Thursday, July 19, 2012

School Supplies

I happened to be on line at one of our big box stores last week, and in front of me were some people buying school supplies. School supplies! In early July! I mean, really?! I'm usually the person at the store the day after school has started!

It reminded me of something that happened mid-year. I was cleaning out a shelf, and I found a surfeit of pencils. So I asked my son if he needed some for school.
"Oh no," he said.
"Really? You don't need them? You still have plenty of pencils from the ones I got at the beginning of the year?"
"No," he said.
"Then how do you get pencils?" I asked.
"Oh," he said, "I just find them on the floor!"

Perhaps your children are not quite as enterprising as my son.

Seriously, I do have money for school supplies. But not everybody does, and if you can't afford them, the beginning of school is stressful. Washtenaw County employees are trying to fill a school bus with school supplies. From 9 a.m. to 3 p.m., July 30th-August 3, the school bus can be found in front of the Target store, 3749 Carpenter Road, Pittsfield Township. Supplies will be given to Washtenaw County kids who need them.

If you miss that drive, many of the local shelters collect school supplies (and other supplies too) year-round.


  1. I have an enterprising son, too! He constantly walks around with a pocket FULL of pencils he's picked up off the floor. He will lend them out, but not the better ones, which he saves for personal use. He once told me he was surprised that kids would rather mooch off someone else than bend over and pick up a pencil (my words, not his).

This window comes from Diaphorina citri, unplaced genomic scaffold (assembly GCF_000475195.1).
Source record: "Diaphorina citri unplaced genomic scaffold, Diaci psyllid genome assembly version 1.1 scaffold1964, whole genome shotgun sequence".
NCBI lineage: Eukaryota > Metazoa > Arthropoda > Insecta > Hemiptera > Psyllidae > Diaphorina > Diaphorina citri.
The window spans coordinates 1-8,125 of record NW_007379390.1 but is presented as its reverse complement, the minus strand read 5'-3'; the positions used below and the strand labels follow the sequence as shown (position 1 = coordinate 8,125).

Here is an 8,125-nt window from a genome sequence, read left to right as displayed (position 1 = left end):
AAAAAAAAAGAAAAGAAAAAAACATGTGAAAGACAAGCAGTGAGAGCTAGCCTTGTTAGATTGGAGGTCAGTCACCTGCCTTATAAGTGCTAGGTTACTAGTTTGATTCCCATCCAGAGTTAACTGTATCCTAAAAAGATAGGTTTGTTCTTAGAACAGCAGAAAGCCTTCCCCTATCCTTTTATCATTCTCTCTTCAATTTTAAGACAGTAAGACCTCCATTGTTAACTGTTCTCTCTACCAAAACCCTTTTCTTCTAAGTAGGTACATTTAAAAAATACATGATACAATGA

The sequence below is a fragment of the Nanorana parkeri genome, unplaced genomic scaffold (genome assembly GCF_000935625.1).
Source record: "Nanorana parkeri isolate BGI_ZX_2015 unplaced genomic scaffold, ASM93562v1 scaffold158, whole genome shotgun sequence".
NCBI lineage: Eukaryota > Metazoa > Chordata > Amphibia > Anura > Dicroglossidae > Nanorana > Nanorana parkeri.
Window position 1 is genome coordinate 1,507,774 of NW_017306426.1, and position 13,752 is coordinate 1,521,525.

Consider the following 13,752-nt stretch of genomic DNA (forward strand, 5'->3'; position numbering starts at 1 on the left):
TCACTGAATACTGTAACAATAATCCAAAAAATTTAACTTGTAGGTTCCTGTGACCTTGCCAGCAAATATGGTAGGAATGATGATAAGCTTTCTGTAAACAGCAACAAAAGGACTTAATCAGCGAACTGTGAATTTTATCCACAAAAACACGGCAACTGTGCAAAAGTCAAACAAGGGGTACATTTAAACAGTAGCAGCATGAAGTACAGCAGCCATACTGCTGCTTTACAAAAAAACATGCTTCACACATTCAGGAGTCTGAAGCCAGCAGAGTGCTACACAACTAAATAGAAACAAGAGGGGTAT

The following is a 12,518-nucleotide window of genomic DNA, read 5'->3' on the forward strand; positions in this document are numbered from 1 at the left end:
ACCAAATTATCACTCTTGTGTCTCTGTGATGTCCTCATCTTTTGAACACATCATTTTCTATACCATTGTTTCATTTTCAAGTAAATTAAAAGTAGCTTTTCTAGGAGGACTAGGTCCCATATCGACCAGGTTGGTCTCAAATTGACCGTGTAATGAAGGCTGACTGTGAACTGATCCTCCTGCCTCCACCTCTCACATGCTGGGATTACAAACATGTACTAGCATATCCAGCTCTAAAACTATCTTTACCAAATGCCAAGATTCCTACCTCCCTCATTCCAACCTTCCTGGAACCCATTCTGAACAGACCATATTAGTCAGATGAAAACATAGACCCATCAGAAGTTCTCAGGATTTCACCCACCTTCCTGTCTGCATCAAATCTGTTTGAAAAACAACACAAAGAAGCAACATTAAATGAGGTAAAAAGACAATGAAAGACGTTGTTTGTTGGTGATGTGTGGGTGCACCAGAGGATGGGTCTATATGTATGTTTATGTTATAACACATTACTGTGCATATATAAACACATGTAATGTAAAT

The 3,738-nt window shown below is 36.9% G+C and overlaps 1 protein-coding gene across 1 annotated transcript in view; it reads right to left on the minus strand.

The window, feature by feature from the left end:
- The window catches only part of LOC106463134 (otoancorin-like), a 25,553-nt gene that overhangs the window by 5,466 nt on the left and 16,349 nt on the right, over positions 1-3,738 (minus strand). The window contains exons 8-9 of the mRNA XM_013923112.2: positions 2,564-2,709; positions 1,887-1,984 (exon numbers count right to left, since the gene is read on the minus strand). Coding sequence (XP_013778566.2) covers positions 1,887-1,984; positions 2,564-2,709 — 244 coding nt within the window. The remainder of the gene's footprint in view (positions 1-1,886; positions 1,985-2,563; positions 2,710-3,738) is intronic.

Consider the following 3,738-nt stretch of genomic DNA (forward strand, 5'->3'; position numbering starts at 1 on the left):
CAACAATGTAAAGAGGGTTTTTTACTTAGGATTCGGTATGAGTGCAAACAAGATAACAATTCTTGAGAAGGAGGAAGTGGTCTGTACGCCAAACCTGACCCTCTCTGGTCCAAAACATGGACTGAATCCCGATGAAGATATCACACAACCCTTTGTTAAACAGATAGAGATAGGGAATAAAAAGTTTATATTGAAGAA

- YpsiAnon

  2. this would be in incredible piece, but the fateful"O" has rendered this as an unreliable everything, you can't be on a line, the east coast can cry about it and eat their lobster <3

    -enterprising son #1

  3. I refer my enterprising son to the following discussion of being "on line" vs. "in line."

    --enterprising son's mother

  4. Or, try this, from Grammar Girl's Regionalisms web site,

    "In Line Versus On Line
    A common regionalism that listeners ask me about is people using the phrase on line instead of in line to mean they are physically waiting in a row with other people. For example, Mary wrote that she read a story in the New York Times describing people standing on line instead of standing in line. She said she's been hearing it more and more in the past few years and thinks it sounds ridiculous, and Julie noted that it's irritating because when someone says they are on line, she assumes they are on the Internet.

    There's nothing grammatically incorrect about using on line to mean standing in line; it just sounds strange to people who aren't used to hearing it. From the dialect map I've linked to from the website, it's clear that people who say on line are clustered in New York City, New Jersey, Connecticut, Massachusetts, possibly Philadelphia. This is a very small but densely populated, media-rich area. The phrase standing on line will probably spread as it becomes widely distributed by large New York television programs and publications and as people travel and move in and out of the region.

    A Google search for “standing in line” returns about 37 times as many hits as a search for “standing on line,” so it would appear that for the time being in line is still much more common."